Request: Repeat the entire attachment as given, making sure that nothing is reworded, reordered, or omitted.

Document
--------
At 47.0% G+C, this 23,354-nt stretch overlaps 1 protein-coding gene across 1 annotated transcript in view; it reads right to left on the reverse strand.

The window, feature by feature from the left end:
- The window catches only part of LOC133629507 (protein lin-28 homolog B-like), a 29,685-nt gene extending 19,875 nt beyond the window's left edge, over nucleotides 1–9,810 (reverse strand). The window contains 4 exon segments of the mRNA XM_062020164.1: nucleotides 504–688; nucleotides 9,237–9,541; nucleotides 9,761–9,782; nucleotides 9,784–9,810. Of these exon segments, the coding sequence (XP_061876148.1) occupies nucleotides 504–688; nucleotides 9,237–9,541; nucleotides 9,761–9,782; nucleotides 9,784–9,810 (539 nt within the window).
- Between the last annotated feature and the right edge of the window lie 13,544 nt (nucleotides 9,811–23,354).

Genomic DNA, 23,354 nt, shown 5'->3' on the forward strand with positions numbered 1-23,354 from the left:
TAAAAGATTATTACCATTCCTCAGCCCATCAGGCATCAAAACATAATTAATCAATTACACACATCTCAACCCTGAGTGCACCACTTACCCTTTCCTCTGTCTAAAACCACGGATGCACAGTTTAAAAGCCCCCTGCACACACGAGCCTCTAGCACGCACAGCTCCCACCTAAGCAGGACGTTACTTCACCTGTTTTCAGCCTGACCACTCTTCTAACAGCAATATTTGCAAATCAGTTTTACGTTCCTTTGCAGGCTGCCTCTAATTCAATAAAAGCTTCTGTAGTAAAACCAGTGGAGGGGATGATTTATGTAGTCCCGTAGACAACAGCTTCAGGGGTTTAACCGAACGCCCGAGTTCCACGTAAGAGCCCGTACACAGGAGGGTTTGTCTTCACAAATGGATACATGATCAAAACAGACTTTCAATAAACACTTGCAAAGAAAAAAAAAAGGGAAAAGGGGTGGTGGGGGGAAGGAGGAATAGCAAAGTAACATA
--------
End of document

At 47.0% G+C, this 23,354-nt stretch overlaps 1 protein-coding gene across 1 annotated transcript in view; it reads right to left on the reverse strand.

The window, feature by feature from the left end:
- The window catches only part of LOC133629507 (protein lin-28 homolog B-like), a 29,685-nt gene extending 19,875 nt beyond the window's left edge, over nucleotides 1–9,810 (reverse strand). The window contains 4 exon segments of the mRNA XM_062020164.1: nucleotides 504–688; nucleotides 9,237–9,541; nucleotides 9,761–9,782; nucleotides 9,784–9,810. Of these exon segments, the coding sequence (XP_061876148.1) occupies nucleotides 504–688; nucleotides 9,237–9,541; nucleotides 9,761–9,782; nucleotides 9,784–9,810 (539 nt within the window).
- Between the last annotated feature and the right edge of the window lie 13,544 nt (nucleotides 9,811–23,354).

Genomic DNA, 23,354 nt, shown 5'->3' on the forward strand with positions numbered 1-23,354 from the left:
TAAAAGATTATTACCATTCCTCAGCCCATCAGGCATCAAAACATAATTAATCAATTACACACATCTCAACCCTGAGTGCACCACTTACCCTTTCCTCTGTCTAAAACCACGGATGCACAGTTTAAAAGCCCCCTGCACACACGAGCCTCTAGCACGCACAGCTCCCACCTAAGCAGGACGTTACTTCACCTGTTTTCAGCCTGACCACTCTTCTAACAGCAATATTTGCAAATCAGTTTTACGTTCCTTTGCAGGCTGCCTCTAATTCAATAAAAGCTTCTGTAGTAAAACCAGTGGAGGGGATGATTTATGTAGTCCCGTAGACAACAGCTTCAGGGGTTTAACCGAACGCCCGAGTTCCACGTAAGAGCCCGTACACAGGAGGGTTTGTCTTCACAAATGGATACATGATCAAAACAGACTTTCAATAAACACTTGCAAAGAAAAAAAAAAGGGAAAAGGGGTGGTGGGGGGAAGGAGGAATAGCAAAGTAACATA